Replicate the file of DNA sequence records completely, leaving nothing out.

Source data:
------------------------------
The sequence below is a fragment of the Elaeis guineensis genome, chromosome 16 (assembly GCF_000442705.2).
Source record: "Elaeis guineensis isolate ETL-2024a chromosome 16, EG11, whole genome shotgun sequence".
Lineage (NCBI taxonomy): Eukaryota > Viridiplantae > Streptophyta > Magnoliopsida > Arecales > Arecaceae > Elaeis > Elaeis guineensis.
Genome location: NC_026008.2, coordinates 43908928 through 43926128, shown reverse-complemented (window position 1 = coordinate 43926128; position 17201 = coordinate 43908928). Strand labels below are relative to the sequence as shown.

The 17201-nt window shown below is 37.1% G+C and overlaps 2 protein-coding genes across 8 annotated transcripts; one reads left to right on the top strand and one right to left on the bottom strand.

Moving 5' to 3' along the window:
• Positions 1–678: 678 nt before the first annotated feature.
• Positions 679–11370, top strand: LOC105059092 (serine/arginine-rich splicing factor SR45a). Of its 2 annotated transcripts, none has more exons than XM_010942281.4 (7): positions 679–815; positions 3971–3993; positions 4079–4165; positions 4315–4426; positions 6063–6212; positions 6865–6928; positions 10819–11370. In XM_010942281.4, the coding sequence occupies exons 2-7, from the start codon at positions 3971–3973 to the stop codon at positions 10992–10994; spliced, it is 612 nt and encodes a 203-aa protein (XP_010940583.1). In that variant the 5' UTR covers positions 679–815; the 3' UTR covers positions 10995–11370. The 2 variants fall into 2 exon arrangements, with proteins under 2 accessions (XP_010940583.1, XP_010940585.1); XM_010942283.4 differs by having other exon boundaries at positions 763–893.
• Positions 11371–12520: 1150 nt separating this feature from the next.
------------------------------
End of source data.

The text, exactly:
The sequence below is a fragment of the Elaeis guineensis genome, chromosome 16 (assembly GCF_000442705.2).
Source record: "Elaeis guineensis isolate ETL-2024a chromosome 16, EG11, whole genome shotgun sequence".
Lineage (NCBI taxonomy): Eukaryota > Viridiplantae > Streptophyta > Magnoliopsida > Arecales > Arecaceae > Elaeis > Elaeis guineensis.
Genome location: NC_026008.2, coordinates 43908928 through 43926128, shown reverse-complemented (window position 1 = coordinate 43926128; position 17201 = coordinate 43908928). Strand labels below are relative to the sequence as shown.

The 17201-nt window shown below is 37.1% G+C and overlaps 2 protein-coding genes across 8 annotated transcripts; one reads left to right on the top strand and one right to left on the bottom strand.

Moving 5' to 3' along the window:
• Positions 1–678: 678 nt before the first annotated feature.
• Positions 679–11370, top strand: LOC105059092 (serine/arginine-rich splicing factor SR45a). Of its 2 annotated transcripts, none has more exons than XM_010942281.4 (7): positions 679–815; positions 3971–3993; positions 4079–4165; positions 4315–4426; positions 6063–6212; positions 6865–6928; positions 10819–11370. In XM_010942281.4, the coding sequence occupies exons 2-7, from the start codon at positions 3971–3973 to the stop codon at positions 10992–10994; spliced, it is 612 nt and encodes a 203-aa protein (XP_010940583.1). In that variant the 5' UTR covers positions 679–815; the 3' UTR covers positions 10995–11370. The 2 variants fall into 2 exon arrangements, with proteins under 2 accessions (XP_010940583.1, XP_010940585.1); XM_010942283.4 differs by having other exon boundaries at positions 763–893.
• Positions 11371–12520: 1150 nt separating this feature from the next.